Filter words. I think they’re one of my biggest pet peeves when editing other people’s work. Turns out, they’re also my kryptonite. When I started editing my YA WIP, I couldn’t believe how many I saw had slipped their way into my ms. I looked at them cluttering up my draft like spider webs in an unused room. I felt sick. I’d heard writing experts advise against them so many times, and yet here I was using them.
Okay, now let’s try that again without them:
Filter words. They’re one of my biggest pet peeves when editing other people’s work. Turns out, they’re also my kryptonite. When I started editing my YA WIP, the number of them that had slipped their way into my ms amazed me. They cluttered up my draft like spider webs in an unused room. They sickened me. Writing experts always advise against them, and yet here I was using them.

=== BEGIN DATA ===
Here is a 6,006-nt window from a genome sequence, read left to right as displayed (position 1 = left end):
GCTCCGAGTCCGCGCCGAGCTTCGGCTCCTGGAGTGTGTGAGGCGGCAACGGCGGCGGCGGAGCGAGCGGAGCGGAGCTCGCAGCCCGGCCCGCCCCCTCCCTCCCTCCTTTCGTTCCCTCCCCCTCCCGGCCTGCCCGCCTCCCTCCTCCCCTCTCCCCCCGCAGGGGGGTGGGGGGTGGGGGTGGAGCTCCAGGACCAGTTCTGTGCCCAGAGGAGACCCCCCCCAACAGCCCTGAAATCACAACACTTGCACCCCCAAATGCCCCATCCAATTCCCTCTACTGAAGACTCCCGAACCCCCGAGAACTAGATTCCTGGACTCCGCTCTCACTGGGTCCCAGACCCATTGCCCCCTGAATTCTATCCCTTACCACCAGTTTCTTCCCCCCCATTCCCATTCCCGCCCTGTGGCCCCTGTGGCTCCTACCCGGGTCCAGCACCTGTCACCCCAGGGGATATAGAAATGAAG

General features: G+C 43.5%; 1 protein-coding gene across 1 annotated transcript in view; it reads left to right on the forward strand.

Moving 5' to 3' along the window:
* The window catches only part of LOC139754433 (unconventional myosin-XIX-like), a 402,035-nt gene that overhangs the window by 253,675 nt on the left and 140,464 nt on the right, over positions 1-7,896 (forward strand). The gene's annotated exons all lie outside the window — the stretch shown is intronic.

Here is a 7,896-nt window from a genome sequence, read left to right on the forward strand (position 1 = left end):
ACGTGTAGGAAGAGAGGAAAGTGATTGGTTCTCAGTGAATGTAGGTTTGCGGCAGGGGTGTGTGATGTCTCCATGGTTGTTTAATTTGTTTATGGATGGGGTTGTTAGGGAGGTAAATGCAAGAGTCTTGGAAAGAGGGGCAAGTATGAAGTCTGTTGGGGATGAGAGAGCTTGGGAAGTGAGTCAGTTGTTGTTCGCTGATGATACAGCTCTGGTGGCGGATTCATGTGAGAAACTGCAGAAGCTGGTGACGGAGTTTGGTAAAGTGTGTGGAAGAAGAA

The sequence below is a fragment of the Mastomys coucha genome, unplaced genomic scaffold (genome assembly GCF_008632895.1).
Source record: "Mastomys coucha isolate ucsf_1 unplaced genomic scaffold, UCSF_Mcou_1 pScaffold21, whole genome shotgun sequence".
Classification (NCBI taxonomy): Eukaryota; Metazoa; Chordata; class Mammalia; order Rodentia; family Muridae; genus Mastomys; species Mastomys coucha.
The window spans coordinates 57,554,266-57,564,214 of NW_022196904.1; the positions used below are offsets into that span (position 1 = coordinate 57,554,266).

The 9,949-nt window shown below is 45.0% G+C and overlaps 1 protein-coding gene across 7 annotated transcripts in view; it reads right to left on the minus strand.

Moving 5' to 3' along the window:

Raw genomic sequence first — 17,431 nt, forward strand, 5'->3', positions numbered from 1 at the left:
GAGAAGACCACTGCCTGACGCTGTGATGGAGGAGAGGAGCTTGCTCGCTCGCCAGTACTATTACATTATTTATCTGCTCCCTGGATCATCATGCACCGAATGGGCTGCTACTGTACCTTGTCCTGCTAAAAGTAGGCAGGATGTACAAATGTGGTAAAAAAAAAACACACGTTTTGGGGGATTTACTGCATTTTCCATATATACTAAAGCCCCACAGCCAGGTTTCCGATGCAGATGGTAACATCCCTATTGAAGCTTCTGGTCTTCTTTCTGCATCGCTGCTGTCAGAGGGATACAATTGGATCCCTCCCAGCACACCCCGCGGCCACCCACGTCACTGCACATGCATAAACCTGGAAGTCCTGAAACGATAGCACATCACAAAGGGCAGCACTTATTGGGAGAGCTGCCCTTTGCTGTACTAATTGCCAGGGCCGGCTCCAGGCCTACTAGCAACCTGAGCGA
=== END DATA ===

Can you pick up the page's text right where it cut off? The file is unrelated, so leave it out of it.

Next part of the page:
Those sneaky little words: saw, heard, watched, knew, felt, believed, etc, they all get between the reader and the action, “filtering” it through the character’s view, and inflating your word count. Even worse, in a first person POV they add an extra “I” – which is the last thing you want.
So how do you fix it? For the most part, all it takes is removing the filter words (and their subject) and turning the object of the sentence (whatever your character was seeing, hearing, watching, etc) into the subject.
For instance, “I heard the door slam, and I knew mom was finally home” becomes “The door slammed. Mom was finally home.” See how much more immediate that is? You’re inside your character’s head, hearing what they hear, knowing what they know.
I bet some of you are thinking, “But what if the character seeing or hearing something is the action? For instance, if they’re seeing something shocking, or eavesdropping?” It’s okay to use these words occasionally, especially if you want to emphasize their action – which is why you need to remove all the extraneous uses, so that when you do use them, they stand out.